After our Transnistria trip the day before, our group moved further north. We stayed over night in Bălţi and visited the local Jewish cemetery in the morning of 3 March. It is the biggest in the north of Moldova. After a detour to Alexandreni – east of Bălţi – we headed further to Lipcani and Briceni to visit the Jewish cemeteries there.
Yesterday, we followed the traces of the Hasidic courts in Bukovina and neighbouring Galicia. We have been to the towns of Sadgora, Kuty and Vyzhnytsia – and the day before we saw how the renovation of the magnificent mortuary of Chernivtsi cemetery makes progress. Today, we went on to Bessarabia in the Republic of Moldova. Lipcani and Briceni were on our way to Bălţi, where we are right now. Now, in spring the Jewish cemeteries are beautiful enchanted gardens. Here are some photo impressions.
The work of the past few weeks has come to a temporary end. Here are the last of the analog black and white photos of the trip to Bessarabia/Moldova in March and April. Among them are images of Jewish cemeteries in Briceni, Lipcani and Vadul-Raşcov (Vadul Rashkov). While it is the quality of stone carvings that is impressing in Lipcani, it is the unique combination of the cemetery and the environment at river Dniester in Vadul-Raşcov.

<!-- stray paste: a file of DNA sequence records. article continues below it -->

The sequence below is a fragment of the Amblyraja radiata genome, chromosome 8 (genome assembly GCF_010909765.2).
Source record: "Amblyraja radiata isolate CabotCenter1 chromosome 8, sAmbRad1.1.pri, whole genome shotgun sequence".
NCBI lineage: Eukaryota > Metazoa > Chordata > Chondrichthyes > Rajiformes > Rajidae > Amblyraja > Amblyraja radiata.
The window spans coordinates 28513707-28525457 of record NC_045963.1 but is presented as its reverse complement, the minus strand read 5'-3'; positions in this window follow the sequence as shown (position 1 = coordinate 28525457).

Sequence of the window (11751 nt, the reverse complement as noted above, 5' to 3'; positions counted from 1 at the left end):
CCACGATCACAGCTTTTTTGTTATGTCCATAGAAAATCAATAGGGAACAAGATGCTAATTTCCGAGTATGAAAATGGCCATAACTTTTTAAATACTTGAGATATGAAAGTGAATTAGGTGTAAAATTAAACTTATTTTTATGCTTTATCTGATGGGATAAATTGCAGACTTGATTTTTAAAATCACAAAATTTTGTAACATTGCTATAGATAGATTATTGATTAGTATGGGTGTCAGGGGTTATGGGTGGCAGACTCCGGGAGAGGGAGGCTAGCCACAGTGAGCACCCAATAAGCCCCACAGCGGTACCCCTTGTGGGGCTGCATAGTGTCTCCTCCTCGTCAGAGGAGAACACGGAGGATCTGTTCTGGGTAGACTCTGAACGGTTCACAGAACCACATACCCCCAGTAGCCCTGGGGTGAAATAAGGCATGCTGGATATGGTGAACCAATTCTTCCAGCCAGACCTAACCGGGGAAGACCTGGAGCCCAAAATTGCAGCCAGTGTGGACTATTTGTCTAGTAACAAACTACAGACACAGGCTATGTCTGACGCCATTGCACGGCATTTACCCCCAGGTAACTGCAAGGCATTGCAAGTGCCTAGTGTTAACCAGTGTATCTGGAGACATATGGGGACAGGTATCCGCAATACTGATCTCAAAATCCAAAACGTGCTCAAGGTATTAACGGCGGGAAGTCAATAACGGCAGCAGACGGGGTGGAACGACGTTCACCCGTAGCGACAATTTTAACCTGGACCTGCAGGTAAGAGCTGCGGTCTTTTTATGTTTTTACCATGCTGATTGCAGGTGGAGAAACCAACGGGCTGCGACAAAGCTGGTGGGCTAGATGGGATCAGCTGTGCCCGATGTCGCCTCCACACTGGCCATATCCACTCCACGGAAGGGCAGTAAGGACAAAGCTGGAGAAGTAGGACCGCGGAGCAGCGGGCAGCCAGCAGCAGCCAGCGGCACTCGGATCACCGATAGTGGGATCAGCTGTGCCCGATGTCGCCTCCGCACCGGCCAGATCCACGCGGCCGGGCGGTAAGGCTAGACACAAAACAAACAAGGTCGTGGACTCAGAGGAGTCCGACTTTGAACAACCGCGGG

Now I have to decide which images I want to rework and print for future exhibitions. Not an easy decision. What are your favorites?
Here is the next selection of analog black and white photos from the trip to Bessarabia/Moldova in spring 2016. I’m glad to have time to work on the images, without interruptions by further journeys. This set contains pictures of Jewish heritage sites in Alexandreni, Bălţi (Beltsy), Lipcani, Orhei, Otaci (Ataki), Rybnitsa and Vadul-Raşcov (Vadul Rashkov). As many Moldovan towns and cities have been fully destroyed in World War II, the cemeteries are often the last voices of the Jewish history.
Today we have been in the outer northwest of Moldova, in Briceni and Lipcani. Here you find yourself in a triangle between Moldova, Romania and Ukraine. In both places there are remarkable old Jewish cemeteries.